In the days leading up to Joe Biden’s inauguration as President of the United States, one of my friends commented that she had been spending a lot of time reflecting on the things that we individually and as a country had lost over four years of a Trump presidency.
We are only a couple weeks into the new administration and there are still a lot of unknowns. While I believe that our leadership can only be better than what we had starting in January of 2017, “better” seems like a weak metric for what we as a country need. Still, I would desperately love to regain many of the things that I personally lost during the Trump presidency. Those losses weren’t material, but they were enough to leave me seriously depleted in the last days leading up to the transition to new leadership.
If I were to narrow down all that I felt I lost, what would be at the top of the list?
I lost my naivete.
It seems strange for a grown woman to say that she lost her naivete during a presidential term, especially someone who has spent much of her adult life speaking out against injustice in both my classroom and online, but as 2016 turned to 2017, I began to realize just how many things I was still willfully ignorant about.
I knew economic inequality was a serious issue in the United States, but I never considered how it could both change the political landscape in such a short time while also deepening the problem in both rural and urban areas. A global pandemic exacerbated by lack of leadership made that problem even more pronounced, as we saw people who were making at or just above minimum wage holding the country together in their various “essential” roles. I had argued for a higher minimum wage for years, but the whole situation finally opened my eyes to the realities of what that lack of wages was doing to the whole country, not just those being crushed under the weight of poverty.
I also knew that we were far from racial equality. I had seen it for years and the more I read and studied and learned, the more I realized that we Americans still have a long way to go. But the moves of the Trump administration and the constant excuses and enabling of those supporting those moves showed me just how much racism was still infused into our very DNA as Americans. People who had spent years telling me that babies in the womb were worth protecting said little to nothing to protect babies being torn from their mother’s arms at the southern border or children being physically and mentally traumatized in detention centers. Detractors claimed that if their parents really cared, they wouldn’t have brought them here in the first place, all while ignoring pain and suffering and refusing to call for it to stop. And time in isolation gave Americans of all ages, races, and backgrounds time to look at devastating videos of black men murdered by those sworn to protect them. For the first time in my life, it appeared that our nation was finally ready to have a real discussion about the history that continues to plague all of us.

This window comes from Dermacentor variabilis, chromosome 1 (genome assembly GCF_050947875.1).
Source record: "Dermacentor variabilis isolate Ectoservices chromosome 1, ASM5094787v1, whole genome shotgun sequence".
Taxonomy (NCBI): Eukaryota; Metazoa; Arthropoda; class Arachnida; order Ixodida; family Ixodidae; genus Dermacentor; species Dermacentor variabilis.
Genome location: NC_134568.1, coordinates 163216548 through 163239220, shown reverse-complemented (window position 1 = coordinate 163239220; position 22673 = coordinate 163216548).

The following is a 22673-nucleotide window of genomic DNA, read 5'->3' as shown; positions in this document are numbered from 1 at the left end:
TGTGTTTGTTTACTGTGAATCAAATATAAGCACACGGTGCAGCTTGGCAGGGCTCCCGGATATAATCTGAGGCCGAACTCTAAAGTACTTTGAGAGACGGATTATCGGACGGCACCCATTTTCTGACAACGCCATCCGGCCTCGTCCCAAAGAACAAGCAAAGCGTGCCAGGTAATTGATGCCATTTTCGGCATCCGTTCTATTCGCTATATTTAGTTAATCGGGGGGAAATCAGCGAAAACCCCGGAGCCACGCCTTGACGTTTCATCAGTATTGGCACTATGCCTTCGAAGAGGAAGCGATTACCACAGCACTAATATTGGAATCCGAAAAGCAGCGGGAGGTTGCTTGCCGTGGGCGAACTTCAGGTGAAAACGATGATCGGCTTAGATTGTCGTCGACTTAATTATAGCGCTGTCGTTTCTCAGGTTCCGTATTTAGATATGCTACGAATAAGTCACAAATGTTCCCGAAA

I lost my ability to trust.
It is in my nature to want to trust people and to expect the best of those around me. My natural belief in doing the right thing because it is the right thing to do carries into the way that I relate to others. (Have I mentioned that I’m an Enneagram One?) I just want to believe that others will operate the same way and for the same reasons.
Unfortunately, that is not reality, and while I was disappointed by the number of loved ones who voted for Donald Trump in 2016, I wanted to believe that they truly believed they were doing it for the right reasons and perhaps they saw something that I didn’t. I wanted to believe that they believed they were acting in the best interest of the entire country.
Then we were hit by a global pandemic. Suddenly, asking people to stay isolated and wear masks to protect themselves and others became an inexplicable political issue. As Americans we couldn’t even agree on basic facts and that included friends, family, and neighbors.